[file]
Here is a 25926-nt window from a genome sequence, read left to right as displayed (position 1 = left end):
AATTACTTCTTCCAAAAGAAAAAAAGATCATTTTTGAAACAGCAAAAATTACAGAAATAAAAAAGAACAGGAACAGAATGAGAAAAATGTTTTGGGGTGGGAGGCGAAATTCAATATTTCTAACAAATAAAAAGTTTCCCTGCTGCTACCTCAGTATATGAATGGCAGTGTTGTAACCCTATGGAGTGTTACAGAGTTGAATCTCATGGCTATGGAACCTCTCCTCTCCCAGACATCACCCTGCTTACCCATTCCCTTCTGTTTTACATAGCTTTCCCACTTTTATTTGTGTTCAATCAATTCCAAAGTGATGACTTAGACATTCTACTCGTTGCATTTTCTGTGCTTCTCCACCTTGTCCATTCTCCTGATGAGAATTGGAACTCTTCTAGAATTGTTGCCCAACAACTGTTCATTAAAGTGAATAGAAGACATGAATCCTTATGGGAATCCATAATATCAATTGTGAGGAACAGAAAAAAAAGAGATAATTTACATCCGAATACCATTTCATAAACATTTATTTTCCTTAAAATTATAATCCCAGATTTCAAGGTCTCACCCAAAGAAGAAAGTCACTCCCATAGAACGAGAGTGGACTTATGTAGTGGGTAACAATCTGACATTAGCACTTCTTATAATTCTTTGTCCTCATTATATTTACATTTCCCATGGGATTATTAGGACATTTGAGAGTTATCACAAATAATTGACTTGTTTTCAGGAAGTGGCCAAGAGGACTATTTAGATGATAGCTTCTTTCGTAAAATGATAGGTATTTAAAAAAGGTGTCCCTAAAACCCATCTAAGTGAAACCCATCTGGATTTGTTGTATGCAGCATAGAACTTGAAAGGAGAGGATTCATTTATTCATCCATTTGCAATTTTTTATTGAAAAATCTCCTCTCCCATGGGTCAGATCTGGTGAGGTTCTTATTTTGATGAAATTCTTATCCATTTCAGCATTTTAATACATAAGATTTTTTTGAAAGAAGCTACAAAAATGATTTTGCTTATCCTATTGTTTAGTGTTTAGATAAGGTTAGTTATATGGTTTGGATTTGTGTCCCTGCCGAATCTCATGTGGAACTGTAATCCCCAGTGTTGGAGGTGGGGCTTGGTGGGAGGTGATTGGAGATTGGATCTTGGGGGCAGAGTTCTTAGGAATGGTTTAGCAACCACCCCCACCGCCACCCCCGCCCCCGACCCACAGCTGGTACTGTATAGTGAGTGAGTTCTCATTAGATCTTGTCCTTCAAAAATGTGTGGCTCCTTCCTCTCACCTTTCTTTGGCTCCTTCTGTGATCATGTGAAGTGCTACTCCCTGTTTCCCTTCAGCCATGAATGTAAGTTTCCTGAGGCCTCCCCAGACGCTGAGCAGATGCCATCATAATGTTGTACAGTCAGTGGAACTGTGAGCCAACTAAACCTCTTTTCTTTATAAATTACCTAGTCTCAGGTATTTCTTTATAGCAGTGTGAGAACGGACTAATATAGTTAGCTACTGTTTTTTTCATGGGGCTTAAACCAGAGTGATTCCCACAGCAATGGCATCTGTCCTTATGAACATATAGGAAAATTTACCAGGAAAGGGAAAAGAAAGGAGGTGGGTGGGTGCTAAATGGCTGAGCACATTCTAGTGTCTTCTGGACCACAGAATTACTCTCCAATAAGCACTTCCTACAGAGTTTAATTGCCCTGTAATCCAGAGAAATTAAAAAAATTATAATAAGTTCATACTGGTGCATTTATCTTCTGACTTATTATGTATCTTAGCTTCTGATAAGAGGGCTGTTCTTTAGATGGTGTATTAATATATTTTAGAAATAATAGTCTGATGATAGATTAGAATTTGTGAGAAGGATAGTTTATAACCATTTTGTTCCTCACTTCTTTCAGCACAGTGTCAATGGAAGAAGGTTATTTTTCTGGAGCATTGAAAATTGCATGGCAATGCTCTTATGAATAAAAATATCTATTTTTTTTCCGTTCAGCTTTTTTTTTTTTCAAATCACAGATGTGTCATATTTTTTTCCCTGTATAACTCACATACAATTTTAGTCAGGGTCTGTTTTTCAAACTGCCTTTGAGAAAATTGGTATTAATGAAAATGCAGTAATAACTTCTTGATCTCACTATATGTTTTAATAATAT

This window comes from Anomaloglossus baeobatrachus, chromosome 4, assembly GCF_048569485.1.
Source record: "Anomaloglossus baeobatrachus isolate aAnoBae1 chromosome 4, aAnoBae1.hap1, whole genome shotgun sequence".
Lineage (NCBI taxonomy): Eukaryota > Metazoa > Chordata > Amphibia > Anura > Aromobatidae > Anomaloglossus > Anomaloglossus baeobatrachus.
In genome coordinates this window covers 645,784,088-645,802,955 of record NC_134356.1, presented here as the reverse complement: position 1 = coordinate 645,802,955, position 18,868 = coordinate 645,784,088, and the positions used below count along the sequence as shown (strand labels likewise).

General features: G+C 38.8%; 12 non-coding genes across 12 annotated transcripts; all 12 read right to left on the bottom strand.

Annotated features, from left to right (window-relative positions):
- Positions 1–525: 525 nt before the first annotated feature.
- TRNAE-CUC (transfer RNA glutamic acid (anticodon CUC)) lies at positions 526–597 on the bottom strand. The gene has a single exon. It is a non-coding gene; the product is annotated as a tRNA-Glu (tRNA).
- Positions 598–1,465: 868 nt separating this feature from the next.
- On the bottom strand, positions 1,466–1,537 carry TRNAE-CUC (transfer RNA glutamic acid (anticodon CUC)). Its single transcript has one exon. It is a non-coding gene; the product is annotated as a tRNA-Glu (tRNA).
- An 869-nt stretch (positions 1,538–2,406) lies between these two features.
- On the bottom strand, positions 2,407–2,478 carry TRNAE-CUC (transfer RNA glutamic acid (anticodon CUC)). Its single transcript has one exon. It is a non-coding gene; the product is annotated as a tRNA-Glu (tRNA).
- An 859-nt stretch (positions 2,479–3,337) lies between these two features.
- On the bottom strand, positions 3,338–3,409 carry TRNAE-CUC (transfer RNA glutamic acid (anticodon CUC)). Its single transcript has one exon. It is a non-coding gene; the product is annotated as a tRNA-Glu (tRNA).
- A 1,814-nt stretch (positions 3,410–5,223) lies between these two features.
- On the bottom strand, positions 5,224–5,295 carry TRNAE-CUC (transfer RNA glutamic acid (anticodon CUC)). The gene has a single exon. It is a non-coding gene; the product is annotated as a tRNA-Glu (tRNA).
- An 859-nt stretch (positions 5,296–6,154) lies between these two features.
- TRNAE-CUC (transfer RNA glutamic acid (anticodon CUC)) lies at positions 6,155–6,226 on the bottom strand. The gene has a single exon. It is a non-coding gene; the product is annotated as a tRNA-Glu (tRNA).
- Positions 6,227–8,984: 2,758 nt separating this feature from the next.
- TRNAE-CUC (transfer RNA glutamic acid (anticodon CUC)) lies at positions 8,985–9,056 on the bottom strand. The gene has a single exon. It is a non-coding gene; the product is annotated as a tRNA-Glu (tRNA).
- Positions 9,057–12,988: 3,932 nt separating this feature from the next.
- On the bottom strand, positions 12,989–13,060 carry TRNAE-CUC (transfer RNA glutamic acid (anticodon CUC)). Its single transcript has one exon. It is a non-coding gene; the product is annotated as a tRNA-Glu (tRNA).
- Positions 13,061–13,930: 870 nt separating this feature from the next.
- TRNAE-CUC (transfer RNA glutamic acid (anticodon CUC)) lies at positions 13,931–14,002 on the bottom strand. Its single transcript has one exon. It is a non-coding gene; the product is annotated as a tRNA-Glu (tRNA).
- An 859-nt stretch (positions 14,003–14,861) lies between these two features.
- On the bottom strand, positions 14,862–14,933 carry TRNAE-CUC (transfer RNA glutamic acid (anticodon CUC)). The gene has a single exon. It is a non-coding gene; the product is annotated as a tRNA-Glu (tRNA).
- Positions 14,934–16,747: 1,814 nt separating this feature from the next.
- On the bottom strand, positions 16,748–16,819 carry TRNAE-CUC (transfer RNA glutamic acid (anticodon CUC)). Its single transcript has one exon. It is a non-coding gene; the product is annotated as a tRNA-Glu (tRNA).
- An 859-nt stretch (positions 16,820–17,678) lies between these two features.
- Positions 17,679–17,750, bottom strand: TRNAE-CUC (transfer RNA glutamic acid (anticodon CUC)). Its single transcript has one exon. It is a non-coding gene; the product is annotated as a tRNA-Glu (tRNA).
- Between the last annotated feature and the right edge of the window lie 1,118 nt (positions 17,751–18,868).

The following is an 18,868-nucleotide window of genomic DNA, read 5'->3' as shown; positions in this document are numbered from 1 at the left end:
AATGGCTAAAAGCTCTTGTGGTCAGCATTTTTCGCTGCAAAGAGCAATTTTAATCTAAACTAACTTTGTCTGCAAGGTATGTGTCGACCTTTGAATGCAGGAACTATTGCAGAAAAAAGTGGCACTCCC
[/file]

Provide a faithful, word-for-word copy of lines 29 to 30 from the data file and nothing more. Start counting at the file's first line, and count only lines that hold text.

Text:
- Positions 14,934–16,747: 1,814 nt separating this feature from the next.
- On the bottom strand, positions 16,748–16,819 carry TRNAE-CUC (transfer RNA glutamic acid (anticodon CUC)). Its single transcript has one exon. It is a non-coding gene; the product is annotated as a tRNA-Glu (tRNA).